are contorted with too much life and yet it is a decorative feature in
the centre of a wide street. On the pedestal has been engraved a little
history of the statue, an example that might be followed--“Neptune, cast
and given A.D. 1588 by a citizen of Temple parish to commemorate the
defeat of the Spanish Armada. Re-erected on its fourth site in 1872.”
This seems to be a tradition unsubstantiated by record, but the time is
not so remote that it may not as well be true, especially as the style
of the figure would seem to agree with the date named. The story says
that it was the gift of a plumber in the town, the metal being that of
the captured ships’ pumps.

At Bungay in Suffolk there used to be a large statue at the Market Cross
known as “Astræa.”

One of the most interesting portrait statues in London, the Queen Anne
at Queen Anne’s Gate, Westminster, is of lead. The surface ornament on
the robes is especially appropriate to the material. There is also in
Golden Square a statue of George II. which seems to be nearly a repeat
of the stone statue on Bloomsbury steeple; it suggested the statue in
Fred Walker’s picture, “The Harbour of Refuge.”

There were also many full size equestrian statues founded in this metal,
that of George I., until 1874 in Leicester Square, was one of these, and
like the last it was brought from Canons, the celebrated house of the
Duke of Chandos at Edgware, dismantled about 1747. The George I.
resembled Le Sieur’s statue at Charing Cross and was known as the Golden
Horse, for the whole was gilt, as many of the statues seem to have been
at Canons, in that garden where, according to Pope, “The trees were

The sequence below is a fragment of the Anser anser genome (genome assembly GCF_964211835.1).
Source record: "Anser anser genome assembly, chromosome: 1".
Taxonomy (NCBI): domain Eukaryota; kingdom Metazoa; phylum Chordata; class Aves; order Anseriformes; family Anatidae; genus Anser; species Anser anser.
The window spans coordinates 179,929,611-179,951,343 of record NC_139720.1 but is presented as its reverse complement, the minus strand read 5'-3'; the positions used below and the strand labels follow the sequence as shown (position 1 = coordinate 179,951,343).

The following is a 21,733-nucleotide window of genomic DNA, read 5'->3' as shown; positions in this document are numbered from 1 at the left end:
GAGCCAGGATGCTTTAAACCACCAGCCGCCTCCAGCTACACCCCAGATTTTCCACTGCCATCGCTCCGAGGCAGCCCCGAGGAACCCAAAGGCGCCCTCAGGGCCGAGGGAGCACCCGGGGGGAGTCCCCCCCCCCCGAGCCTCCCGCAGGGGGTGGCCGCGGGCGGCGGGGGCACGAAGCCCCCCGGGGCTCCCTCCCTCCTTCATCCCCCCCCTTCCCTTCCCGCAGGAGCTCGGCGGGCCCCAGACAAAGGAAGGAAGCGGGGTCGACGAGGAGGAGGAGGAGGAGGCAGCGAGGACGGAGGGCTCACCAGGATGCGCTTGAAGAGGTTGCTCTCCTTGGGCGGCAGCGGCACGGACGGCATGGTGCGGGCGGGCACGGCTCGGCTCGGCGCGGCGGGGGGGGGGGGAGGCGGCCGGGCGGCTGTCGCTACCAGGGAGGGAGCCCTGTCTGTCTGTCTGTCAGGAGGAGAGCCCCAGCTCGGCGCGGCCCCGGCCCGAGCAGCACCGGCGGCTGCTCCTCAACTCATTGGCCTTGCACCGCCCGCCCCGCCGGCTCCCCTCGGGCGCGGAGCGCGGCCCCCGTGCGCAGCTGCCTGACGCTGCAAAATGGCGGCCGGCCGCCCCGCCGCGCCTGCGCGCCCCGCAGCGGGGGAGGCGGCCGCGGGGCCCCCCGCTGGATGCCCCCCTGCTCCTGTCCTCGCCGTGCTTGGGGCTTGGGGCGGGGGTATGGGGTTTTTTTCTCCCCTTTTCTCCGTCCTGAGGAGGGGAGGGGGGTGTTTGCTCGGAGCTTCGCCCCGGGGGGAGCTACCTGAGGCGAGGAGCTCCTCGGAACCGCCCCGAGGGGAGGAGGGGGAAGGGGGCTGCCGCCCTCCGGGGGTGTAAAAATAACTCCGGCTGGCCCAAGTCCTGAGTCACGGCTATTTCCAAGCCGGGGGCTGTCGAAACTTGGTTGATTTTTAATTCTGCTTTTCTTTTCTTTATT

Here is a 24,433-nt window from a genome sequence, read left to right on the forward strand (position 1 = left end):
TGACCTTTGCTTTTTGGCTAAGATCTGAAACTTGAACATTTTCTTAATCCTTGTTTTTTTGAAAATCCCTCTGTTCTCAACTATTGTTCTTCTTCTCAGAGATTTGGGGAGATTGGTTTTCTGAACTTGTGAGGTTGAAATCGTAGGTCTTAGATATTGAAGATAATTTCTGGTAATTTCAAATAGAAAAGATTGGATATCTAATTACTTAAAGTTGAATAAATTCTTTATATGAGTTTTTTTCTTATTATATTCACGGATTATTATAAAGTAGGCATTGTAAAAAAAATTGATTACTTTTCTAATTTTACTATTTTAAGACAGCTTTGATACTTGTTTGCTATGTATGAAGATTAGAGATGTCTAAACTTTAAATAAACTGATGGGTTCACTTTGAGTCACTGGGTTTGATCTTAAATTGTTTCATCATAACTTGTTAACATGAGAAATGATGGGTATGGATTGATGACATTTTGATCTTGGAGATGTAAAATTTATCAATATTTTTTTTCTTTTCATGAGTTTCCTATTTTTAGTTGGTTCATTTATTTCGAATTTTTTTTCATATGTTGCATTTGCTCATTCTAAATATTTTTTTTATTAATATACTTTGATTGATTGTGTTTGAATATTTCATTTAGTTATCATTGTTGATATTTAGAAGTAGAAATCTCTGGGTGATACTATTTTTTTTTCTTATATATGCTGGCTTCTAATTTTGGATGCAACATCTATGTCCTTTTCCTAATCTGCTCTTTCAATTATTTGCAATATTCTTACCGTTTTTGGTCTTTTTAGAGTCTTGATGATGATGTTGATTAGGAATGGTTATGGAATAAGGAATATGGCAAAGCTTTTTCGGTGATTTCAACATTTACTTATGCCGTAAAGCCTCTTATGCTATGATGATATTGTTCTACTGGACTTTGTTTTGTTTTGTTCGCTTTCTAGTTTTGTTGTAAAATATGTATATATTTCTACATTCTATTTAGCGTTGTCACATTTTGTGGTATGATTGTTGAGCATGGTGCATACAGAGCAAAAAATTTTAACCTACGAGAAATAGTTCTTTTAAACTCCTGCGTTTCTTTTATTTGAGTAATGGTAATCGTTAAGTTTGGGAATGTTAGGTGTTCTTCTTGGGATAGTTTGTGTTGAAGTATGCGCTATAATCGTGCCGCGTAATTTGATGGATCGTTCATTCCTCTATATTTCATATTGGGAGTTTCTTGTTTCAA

clipped like statues--the statues thick as trees.”

The statue of William of Orange at Dublin is another of these, and it is
celebrated alike in political demonstrations and Catholic polemics.
Cardinal Newman wrote of it, “The very flower and cream of
Protestantism used to glory in the statue of King William on College
Green, Dublin, and though I cannot make any reference in print I
recollect well what a shriek they raised some years ago when the figure
was unhorsed. Some profane person one night applied gunpowder and blew
the king right out of his saddle, and he was found by those who took
interest in him, like Dagon, on the ground.”

Yet another equestrian statue is that of Charles the Second at
Edinburgh, set up by the magistrates of the city in Parliament Square,
in honour of the restoration of the king. A writer in the _Athenæum_ for
April 13th, 1850, speaks of it as the “finest piece of statuary in
Edinburgh,” and urges the suitability of lead for the purpose. “In
_Black’s Guide through Edinburgh_ it is spoken of as the best specimen
of bronze statuary which Edinburgh possesses; it is, however, composed
of lead. Now this leaden equestrian statue has already without sensible
deterioration stood the test of 165 years’ (in 1850) exposure to the
weather, and it still seems as fresh as if erected but yesterday.” Some
years before this, one of the interior irons having given way, a part of
the shoulder sank a little and it was taken down and repaired and
sufficiently proved to be lead. Taking the figures above, it appears
that the date of this work is 1685.

Mr. James Nasmyth also wrote to the _Athenæum_, June, 1850, “to confirm
as a practical man the perfect fitness of lead” as a substitute for
bronze, and to recommend the _cire perdu_ method of casting, at that
time discontinued in England; the process being to model the statue in
wax on a solid core, to cast in plaster the finished wax model, and then
to melt out the wax from this plaster mould, the space which it occupied
being refilled with lead. Of course only one cast can be obtained in
this way, whereas the old decorative statues spoken of later were cast
in a piece mould and reproduced again and again.

“The addition (still quoting) of about five per cent. of antimony will
give it not only greater hardness but enhance its capability to run into
the most delicate details ... it is in every sense as durable as bronze
when subject simply to atmospheric action.”

We shall see that an addition of block tin was made to the lead by the
old figure founders. Type metal, which is so much harder than lead, is
an alloy of lead and ¼ to ⅓ of antimony, or of two parts of lead to
one of tin and one of antimony.

In the courtyard of Houghton Tower, Lancashire, there is a statue of
William III. brought from the dismantled Walton-le-Dale in 1834.

The statues decorating the parapets of the large “classic” country
houses are at times of lead; there are five of these at Lyme in